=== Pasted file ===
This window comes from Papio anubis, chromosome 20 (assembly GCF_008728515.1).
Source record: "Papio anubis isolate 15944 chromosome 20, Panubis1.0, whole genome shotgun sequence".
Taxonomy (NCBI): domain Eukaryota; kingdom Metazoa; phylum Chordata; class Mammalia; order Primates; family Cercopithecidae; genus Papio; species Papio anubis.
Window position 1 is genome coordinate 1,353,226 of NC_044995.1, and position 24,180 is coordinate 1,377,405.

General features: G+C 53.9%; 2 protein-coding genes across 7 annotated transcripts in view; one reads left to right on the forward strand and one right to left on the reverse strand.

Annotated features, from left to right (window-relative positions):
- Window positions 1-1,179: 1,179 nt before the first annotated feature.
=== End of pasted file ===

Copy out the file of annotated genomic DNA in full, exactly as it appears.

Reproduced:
This window comes from Papio anubis, chromosome 20 (assembly GCF_008728515.1).
Source record: "Papio anubis isolate 15944 chromosome 20, Panubis1.0, whole genome shotgun sequence".
Taxonomy (NCBI): domain Eukaryota; kingdom Metazoa; phylum Chordata; class Mammalia; order Primates; family Cercopithecidae; genus Papio; species Papio anubis.
Window position 1 is genome coordinate 1,353,226 of NC_044995.1, and position 24,180 is coordinate 1,377,405.

General features: G+C 53.9%; 2 protein-coding genes across 7 annotated transcripts in view; one reads left to right on the forward strand and one right to left on the reverse strand.

Annotated features, from left to right (window-relative positions):
- Window positions 1-1,179: 1,179 nt before the first annotated feature.